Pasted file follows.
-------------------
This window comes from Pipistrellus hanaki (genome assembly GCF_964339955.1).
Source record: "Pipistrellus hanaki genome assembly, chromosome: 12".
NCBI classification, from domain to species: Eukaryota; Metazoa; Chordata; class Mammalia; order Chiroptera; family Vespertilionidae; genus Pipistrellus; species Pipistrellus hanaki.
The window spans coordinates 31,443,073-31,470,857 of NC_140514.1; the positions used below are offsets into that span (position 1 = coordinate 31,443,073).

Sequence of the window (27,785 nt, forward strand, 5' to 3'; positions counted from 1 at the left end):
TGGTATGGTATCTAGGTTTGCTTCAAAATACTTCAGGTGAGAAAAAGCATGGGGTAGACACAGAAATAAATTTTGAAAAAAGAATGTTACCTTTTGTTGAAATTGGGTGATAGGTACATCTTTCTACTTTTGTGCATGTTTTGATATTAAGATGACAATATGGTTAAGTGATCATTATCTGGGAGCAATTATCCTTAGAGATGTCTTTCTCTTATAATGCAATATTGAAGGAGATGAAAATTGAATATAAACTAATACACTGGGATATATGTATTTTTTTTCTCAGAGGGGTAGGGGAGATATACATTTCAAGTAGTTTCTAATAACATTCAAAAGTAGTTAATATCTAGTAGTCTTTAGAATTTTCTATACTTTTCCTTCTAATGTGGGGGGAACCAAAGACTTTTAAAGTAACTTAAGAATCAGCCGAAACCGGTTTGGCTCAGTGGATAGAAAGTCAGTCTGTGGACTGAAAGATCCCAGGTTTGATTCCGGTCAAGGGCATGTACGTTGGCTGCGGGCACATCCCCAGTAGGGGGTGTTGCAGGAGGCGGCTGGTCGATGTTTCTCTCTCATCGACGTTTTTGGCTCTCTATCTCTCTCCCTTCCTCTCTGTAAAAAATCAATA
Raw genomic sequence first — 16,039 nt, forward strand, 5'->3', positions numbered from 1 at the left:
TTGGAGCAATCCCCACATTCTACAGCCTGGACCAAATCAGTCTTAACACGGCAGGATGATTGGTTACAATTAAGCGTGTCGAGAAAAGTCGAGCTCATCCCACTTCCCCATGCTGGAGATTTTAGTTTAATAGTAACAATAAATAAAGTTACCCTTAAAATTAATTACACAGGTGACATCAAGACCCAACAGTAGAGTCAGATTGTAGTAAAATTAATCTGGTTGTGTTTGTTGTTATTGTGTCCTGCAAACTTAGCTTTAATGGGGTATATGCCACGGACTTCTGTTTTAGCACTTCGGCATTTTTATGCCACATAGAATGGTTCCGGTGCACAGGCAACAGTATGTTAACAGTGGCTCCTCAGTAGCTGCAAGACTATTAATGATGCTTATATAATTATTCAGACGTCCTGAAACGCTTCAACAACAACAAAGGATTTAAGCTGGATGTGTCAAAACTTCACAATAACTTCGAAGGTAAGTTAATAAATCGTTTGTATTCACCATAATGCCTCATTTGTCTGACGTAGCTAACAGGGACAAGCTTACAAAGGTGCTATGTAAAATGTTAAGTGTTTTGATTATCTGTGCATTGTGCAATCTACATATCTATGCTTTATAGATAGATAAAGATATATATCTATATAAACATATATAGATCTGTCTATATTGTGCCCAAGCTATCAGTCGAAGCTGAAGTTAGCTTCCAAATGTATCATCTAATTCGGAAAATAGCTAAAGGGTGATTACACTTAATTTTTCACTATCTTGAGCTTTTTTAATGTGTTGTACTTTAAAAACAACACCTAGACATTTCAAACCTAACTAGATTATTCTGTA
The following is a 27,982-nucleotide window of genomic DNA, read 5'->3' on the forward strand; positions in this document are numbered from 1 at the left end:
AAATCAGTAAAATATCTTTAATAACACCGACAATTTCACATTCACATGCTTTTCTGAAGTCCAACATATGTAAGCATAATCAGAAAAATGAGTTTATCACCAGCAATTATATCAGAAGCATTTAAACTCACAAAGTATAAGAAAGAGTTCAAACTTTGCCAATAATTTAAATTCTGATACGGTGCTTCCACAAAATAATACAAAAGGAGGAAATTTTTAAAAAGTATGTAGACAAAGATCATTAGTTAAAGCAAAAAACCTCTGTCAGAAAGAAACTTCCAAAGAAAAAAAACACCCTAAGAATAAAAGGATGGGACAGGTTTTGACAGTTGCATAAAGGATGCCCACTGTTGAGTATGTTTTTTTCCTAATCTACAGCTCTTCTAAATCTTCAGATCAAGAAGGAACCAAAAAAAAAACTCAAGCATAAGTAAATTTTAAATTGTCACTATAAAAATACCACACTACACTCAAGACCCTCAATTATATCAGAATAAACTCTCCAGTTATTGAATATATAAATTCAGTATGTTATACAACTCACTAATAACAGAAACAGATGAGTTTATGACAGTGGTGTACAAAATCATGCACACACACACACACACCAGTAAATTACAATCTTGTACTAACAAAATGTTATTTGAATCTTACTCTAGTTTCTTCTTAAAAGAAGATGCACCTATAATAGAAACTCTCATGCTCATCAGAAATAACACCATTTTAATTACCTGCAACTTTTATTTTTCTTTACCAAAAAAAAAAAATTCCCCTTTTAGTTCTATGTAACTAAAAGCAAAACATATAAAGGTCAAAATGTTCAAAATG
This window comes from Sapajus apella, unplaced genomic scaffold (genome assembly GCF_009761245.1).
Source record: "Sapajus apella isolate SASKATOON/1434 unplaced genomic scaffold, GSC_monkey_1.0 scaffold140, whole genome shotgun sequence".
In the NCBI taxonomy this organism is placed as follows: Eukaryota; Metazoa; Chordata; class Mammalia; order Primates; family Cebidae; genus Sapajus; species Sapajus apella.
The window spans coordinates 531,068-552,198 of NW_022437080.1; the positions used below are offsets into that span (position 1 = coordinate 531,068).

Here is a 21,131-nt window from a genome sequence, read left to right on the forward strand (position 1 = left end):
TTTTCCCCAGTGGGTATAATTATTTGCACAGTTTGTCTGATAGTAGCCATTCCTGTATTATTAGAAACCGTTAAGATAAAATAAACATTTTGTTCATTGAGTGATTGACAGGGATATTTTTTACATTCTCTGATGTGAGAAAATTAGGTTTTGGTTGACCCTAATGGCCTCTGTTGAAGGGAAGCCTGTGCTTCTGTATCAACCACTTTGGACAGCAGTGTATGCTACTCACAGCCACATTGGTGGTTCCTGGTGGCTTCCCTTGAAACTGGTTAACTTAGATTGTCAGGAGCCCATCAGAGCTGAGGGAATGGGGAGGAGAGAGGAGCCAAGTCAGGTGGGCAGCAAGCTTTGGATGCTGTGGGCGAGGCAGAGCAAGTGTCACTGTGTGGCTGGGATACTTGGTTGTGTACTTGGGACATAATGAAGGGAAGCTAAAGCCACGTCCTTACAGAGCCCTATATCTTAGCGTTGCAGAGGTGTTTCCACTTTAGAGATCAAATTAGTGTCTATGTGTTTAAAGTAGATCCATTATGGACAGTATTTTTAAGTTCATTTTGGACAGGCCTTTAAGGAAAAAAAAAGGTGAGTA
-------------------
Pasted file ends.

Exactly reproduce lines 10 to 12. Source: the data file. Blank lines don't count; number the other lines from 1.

AAATCAGTAAAATATCTTTAATAACACCGACAATTTCACATTCACATGCTTTTCTGAAGTCCAACATATGTAAGCATAATCAGAAAAATGAGTTTATCACCAGCAATTATATCAGAAGCATTTAAACTCACAAAGTATAAGAAAGAGTTCAAACTTTGCCAATAATTTAAATTCTGATACGGTGCTTCCACAAAATAATACAAAAGGAGGAAATTTTTAAAAAGTATGTAGACAAAGATCATTAGTTAAAGCAAAAAACCTCTGTCAGAAAGAAACTTCCAAAGAAAAAAAACACCCTAAGAATAAAAGGATGGGACAGGTTTTGACAGTTGCATAAAGGATGCCCACTGTTGAGTATGTTTTTTTCCTAATCTACAGCTCTTCTAAATCTTCAGATCAAGAAGGAACCAAAAAAAAAACTCAAGCATAAGTAAATTTTAAATTGTCACTATAAAAATACCACACTACACTCAAGACCCTCAATTATATCAGAATAAACTCTCCAGTTATTGAATATATAAATTCAGTATGTTATACAACTCACTAATAACAGAAACAGATGAGTTTATGACAGTGGTGTACAAAATCATGCACACACACACACACACCAGTAAATTACAATCTTGTACTAACAAAATGTTATTTGAATCTTACTCTAGTTTCTTCTTAAAAGAAGATGCACCTATAATAGAAACTCTCATGCTCATCAGAAATAACACCATTTTAATTACCTGCAACTTTTATTTTTCTTTACCAAAAAAAAAAAATTCCCCTTTTAGTTCTATGTAACTAAAAGCAAAACATATAAAGGTCAAAATGTTCAAAATG
This window comes from Sapajus apella, unplaced genomic scaffold (genome assembly GCF_009761245.1).
Source record: "Sapajus apella isolate SASKATOON/1434 unplaced genomic scaffold, GSC_monkey_1.0 scaffold140, whole genome shotgun sequence".